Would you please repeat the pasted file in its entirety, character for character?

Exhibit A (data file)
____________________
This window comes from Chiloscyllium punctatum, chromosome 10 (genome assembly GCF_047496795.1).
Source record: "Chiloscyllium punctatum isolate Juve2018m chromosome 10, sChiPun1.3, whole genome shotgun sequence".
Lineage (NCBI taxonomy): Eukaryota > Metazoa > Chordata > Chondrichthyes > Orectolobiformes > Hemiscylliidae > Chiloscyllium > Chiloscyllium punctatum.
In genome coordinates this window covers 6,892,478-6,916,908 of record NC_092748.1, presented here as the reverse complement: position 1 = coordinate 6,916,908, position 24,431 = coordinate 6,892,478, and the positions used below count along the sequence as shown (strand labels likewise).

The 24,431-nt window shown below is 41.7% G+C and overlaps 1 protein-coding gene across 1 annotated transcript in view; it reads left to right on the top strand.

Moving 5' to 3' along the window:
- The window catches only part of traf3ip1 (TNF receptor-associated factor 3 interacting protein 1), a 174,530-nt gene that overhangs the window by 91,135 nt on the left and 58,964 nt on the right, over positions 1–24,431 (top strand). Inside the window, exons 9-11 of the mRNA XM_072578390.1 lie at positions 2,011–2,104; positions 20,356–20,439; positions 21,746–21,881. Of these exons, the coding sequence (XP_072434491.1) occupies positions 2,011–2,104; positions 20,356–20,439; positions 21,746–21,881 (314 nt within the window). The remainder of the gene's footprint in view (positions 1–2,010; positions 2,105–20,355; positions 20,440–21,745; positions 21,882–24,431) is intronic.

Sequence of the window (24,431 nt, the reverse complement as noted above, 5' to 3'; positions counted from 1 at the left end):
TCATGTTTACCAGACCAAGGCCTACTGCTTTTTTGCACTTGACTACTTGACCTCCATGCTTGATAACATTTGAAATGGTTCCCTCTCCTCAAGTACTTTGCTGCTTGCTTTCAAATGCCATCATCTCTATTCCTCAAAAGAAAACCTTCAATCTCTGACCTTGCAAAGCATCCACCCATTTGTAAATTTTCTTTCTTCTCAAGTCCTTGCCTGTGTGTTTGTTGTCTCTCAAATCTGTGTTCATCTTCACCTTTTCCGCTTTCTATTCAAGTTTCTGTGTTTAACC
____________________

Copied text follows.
This window comes from Chiloscyllium punctatum, chromosome 10 (genome assembly GCF_047496795.1).
Source record: "Chiloscyllium punctatum isolate Juve2018m chromosome 10, sChiPun1.3, whole genome shotgun sequence".
Lineage (NCBI taxonomy): Eukaryota > Metazoa > Chordata > Chondrichthyes > Orectolobiformes > Hemiscylliidae > Chiloscyllium > Chiloscyllium punctatum.
In genome coordinates this window covers 6,892,478-6,916,908 of record NC_092748.1, presented here as the reverse complement: position 1 = coordinate 6,916,908, position 24,431 = coordinate 6,892,478, and the positions used below count along the sequence as shown (strand labels likewise).

The 24,431-nt window shown below is 41.7% G+C and overlaps 1 protein-coding gene across 1 annotated transcript in view; it reads left to right on the top strand.

Moving 5' to 3' along the window:
- The window catches only part of traf3ip1 (TNF receptor-associated factor 3 interacting protein 1), a 174,530-nt gene that overhangs the window by 91,135 nt on the left and 58,964 nt on the right, over positions 1–24,431 (top strand). Inside the window, exons 9-11 of the mRNA XM_072578390.1 lie at positions 2,011–2,104; positions 20,356–20,439; positions 21,746–21,881. Of these exons, the coding sequence (XP_072434491.1) occupies positions 2,011–2,104; positions 20,356–20,439; positions 21,746–21,881 (314 nt within the window). The remainder of the gene's footprint in view (positions 1–2,010; positions 2,105–20,355; positions 20,440–21,745; positions 21,882–24,431) is intronic.

Sequence of the window (24,431 nt, the reverse complement as noted above, 5' to 3'; positions counted from 1 at the left end):
TCATGTTTACCAGACCAAGGCCTACTGCTTTTTTGCACTTGACTACTTGACCTCCATGCTTGATAACATTTGAAATGGTTCCCTCTCCTCAAGTACTTTGCTGCTTGCTTTCAAATGCCATCATCTCTATTCCTCAAAAGAAAACCTTCAATCTCTGACCTTGCAAAGCATCCACCCATTTGTAAATTTTCTTTCTTCTCAAGTCCTTGCCTGTGTGTTTGTTGTCTCTCAAATCTGTGTTCATCTTCACCTTTTCCGCTTTCTATTCAAGTTTCTGTGTTTAACC